Irma remains powerful CAT5 storm

Hurricane Irma (Image: NOAA)

Time for a Cool Change...

It's about that time of year...a refreshing change in the air as a pre-fall cool front swept across south Alabama Wednesday. Look for clearing skies overnight, a north breeze, and cooler temperatures in the upper 50s and low 60s first thing Thursday morning. I don't want it to come as a surprise or a shock to the system, since this will be the coolest air we've felt around here since late May!

Expect a lot of sunshine and highs in the 80s both Thursday and Friday. Those 80s will feel really nice with much lower humidity. That will stay with us through the weekend.


Hurricane Irma remains a powerful category 5 storm with top sustained winds of 185 mph. That's stronger than Katrina, Andrew or Camille and no other hurricane in the Atlantic has maintained that kind of wind speed for 24 hours as Irma has. The northeastern islands of the Caribbean (Virgin Islands, Antigua, Barbuda, St. Kitts, St. Nevis, St. Martin) are currently feeling an impact, and Puerto Rico is next in line.

The latest NHC forecast track, along with forecast models we analyze here at Local 15, show a steady track towards the southern Bahamas/north coast of Cuba in 3-4 days, before making a hard right turn to the north. That would put the storm in a position to pose a significant threat to south Florida by late Saturday. From there the forecast has become a little more consistent, tracking up the east coast of Florida (but impacting most of the state). At this point, a track of Irma into the Gulf of Mexico is unlikely. We'll keep our guard up until there is no threat for south Alabama and northwest Florida, but I don't envision an impact on our area.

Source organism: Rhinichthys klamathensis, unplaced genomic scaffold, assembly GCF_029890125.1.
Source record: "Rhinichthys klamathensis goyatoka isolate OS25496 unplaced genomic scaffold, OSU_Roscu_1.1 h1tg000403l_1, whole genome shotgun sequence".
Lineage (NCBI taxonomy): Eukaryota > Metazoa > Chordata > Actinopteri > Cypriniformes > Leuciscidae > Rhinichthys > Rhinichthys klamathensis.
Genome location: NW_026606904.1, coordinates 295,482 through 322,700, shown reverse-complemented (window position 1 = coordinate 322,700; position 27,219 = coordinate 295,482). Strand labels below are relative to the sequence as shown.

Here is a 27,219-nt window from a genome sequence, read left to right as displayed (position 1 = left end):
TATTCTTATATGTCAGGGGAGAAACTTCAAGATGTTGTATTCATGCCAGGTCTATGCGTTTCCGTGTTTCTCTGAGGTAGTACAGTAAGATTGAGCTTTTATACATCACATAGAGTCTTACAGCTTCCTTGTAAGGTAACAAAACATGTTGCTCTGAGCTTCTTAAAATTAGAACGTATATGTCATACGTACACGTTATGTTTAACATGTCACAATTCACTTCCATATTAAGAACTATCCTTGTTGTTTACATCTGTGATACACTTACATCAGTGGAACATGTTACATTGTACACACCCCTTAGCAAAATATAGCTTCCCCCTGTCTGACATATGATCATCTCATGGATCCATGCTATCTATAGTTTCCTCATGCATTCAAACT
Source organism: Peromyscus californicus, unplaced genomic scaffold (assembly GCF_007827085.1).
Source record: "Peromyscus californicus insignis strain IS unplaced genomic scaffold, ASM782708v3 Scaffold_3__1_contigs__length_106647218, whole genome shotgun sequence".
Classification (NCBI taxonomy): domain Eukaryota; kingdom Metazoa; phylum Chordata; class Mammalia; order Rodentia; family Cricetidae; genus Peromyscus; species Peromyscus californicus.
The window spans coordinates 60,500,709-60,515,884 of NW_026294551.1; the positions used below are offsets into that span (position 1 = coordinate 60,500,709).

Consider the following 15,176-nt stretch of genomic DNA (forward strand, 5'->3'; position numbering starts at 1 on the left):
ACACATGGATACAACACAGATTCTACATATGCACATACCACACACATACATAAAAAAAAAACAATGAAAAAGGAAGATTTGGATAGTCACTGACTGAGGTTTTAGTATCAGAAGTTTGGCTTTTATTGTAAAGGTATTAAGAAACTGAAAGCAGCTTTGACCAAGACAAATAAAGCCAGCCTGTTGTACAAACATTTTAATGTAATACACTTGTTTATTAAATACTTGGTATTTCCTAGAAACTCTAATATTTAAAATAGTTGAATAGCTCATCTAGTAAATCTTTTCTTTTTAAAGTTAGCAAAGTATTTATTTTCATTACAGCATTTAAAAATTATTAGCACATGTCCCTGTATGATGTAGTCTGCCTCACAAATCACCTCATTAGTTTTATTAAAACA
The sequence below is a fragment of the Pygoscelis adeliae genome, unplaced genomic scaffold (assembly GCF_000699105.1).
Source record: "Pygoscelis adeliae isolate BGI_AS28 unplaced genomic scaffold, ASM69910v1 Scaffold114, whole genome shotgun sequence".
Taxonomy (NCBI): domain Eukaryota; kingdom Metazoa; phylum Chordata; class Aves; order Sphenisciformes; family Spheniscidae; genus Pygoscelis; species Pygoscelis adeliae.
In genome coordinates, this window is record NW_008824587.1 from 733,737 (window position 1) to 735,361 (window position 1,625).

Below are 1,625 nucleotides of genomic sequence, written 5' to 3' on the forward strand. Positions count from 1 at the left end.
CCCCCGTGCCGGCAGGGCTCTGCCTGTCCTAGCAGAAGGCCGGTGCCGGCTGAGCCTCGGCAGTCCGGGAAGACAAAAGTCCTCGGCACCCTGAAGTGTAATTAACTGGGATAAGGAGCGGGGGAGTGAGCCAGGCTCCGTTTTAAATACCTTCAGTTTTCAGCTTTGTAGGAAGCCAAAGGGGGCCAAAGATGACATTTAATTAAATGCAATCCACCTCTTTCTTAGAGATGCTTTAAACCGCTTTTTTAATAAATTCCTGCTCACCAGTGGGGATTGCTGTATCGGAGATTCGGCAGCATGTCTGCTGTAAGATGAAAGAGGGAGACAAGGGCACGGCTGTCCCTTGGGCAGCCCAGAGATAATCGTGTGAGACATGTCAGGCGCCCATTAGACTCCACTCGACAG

Elsewhere in the Atlantic, Tropical Storm Jose has strengthened into a hurricane. It *may* pose a threat to the islands of the northeastern Caribbean (same areas hit by Irma) by this weekend. Eventually, the storm will swing up to the north into the open Atlantic Ocean.

Tropical Storm Katia also became a hurricane today in the far southwestern Gulf of Mexico (when it rains, it pours) but will not move very far and will likely produce heavy rain along the coast of Mexico over the next few days.

Be sure to bookmark our HURRICANE CENTER page and stay ahead of the tropics all season long.